How Climate Change is Drastically Changing All Life on Earth and It's Bad News
A new study reveals that human-induced climate change, which results in temperature changes worldwide, have drastically affected the genes and ecosystems of lifeforms on Earth.
According to a study published in the journal Science, the study from the Wildlife Conservation Society, found that from the 94 ecological processes that serve as the foundation of healthy ecosystems on earth -- from sea to land -- 80 percent of which shows signs of distress due to climate change.
“There is now clear evidence that, with only a ~1oC of warming globally, very major impacts are already being felt. Genes are changing, species’ physiology and physical features such as body size are changing, species are rapidly moving to keep track of suitable climate space, and there are now signs of entire ecosystems under stress," said study lead author Dr Brett Scheffers of the University of Florida, in a press release.
The study notes that this distress in ecosystems and species could greatly affect humans. These impacts from climate change include disease outbreaks, reduced fish and agricultural harvests, as well as increased pests.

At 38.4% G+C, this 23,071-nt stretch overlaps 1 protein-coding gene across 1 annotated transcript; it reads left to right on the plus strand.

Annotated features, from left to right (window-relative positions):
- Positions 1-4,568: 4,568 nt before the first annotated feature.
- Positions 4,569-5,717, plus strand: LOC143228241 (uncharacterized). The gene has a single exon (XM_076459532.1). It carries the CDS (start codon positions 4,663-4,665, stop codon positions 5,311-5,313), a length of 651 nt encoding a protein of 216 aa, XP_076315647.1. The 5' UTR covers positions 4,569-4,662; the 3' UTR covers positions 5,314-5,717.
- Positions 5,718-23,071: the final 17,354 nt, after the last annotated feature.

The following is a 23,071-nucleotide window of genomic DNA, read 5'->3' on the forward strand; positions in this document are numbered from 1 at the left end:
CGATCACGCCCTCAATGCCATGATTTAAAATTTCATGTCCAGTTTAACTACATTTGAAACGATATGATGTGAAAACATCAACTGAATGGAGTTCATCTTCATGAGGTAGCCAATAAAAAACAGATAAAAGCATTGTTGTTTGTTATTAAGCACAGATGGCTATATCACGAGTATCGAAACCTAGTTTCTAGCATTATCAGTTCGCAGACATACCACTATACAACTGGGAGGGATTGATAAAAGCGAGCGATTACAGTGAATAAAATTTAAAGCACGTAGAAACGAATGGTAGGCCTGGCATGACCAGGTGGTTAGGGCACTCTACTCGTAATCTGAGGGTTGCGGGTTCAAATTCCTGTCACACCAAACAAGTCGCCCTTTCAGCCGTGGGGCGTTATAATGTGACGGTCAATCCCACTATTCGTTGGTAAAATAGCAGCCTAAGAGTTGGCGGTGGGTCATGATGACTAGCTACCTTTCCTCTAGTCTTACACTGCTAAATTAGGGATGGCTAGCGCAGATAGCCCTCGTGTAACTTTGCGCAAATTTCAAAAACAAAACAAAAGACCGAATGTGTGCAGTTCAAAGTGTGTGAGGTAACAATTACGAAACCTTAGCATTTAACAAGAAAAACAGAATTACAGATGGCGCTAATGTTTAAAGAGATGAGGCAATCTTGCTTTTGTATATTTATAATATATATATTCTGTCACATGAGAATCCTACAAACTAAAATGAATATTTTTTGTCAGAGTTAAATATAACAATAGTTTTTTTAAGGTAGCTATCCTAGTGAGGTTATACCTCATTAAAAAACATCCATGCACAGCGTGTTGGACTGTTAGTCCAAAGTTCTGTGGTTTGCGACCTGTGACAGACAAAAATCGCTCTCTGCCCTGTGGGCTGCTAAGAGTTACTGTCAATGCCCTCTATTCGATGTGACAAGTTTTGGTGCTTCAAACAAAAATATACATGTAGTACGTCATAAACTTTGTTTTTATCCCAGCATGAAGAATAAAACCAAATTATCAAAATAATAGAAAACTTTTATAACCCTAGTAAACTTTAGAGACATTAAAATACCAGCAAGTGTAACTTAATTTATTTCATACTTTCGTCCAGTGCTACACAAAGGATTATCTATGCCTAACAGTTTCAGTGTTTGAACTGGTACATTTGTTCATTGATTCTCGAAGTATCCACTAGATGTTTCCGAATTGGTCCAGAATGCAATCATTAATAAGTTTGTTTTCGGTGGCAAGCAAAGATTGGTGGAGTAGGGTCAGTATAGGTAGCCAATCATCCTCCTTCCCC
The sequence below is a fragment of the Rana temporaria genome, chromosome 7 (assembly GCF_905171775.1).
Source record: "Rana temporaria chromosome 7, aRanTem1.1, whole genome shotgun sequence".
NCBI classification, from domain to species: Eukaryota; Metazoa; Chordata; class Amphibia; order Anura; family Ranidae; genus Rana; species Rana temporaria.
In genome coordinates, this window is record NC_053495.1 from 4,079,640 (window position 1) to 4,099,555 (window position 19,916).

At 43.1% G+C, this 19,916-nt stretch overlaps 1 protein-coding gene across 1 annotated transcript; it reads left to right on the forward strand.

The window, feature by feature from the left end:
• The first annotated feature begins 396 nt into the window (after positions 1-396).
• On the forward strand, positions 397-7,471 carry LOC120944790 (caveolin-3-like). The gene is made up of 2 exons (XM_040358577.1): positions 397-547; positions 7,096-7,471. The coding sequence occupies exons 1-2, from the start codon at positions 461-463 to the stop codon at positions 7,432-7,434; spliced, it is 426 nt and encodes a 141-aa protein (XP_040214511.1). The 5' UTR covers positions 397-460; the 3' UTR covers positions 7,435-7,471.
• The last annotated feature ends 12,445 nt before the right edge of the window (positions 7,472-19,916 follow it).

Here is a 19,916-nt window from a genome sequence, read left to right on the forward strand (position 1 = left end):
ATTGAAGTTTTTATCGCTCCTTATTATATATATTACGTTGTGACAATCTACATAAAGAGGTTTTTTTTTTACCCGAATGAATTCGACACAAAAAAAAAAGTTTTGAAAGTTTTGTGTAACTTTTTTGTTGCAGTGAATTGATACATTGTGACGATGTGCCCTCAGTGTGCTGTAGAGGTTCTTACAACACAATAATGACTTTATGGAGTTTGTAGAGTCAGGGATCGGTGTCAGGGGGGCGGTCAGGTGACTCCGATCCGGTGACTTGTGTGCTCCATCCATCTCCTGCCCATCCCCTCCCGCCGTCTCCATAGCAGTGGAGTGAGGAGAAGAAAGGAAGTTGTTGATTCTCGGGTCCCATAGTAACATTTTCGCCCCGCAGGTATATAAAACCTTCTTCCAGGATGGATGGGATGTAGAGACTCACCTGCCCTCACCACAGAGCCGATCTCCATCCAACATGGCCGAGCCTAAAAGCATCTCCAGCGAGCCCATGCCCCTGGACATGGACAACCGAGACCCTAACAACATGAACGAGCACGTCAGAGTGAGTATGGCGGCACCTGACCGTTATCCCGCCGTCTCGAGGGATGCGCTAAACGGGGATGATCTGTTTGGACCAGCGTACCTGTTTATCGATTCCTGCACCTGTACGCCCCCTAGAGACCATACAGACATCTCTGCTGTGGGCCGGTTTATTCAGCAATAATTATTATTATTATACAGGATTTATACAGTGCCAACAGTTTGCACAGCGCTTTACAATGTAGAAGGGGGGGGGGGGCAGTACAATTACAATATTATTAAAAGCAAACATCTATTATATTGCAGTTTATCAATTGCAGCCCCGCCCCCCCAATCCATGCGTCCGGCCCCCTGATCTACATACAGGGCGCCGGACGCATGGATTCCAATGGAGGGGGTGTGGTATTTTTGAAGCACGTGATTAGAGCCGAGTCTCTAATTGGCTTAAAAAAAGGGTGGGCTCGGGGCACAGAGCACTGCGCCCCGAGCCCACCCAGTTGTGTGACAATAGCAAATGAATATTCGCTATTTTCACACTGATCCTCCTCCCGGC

“The level of change we have observed is quite astonishing considering we have only experienced a relatively small amount of climate change to date," said Dr. James Watson from the Wildlife Conservation Society and University of Queensland, lead author of the study. "It is no longer sensible to consider this a concern for the future. Policy makers and politicians must accept that if we don’t curb greenhouse gas emissions, an environmental catastrophe is likely.”
However, despite the shocking revelations of how climate change has affected life on Earth, the study says that these responses or distress in nature could be observed and used to create ways on how nature could adapt to the warming climate.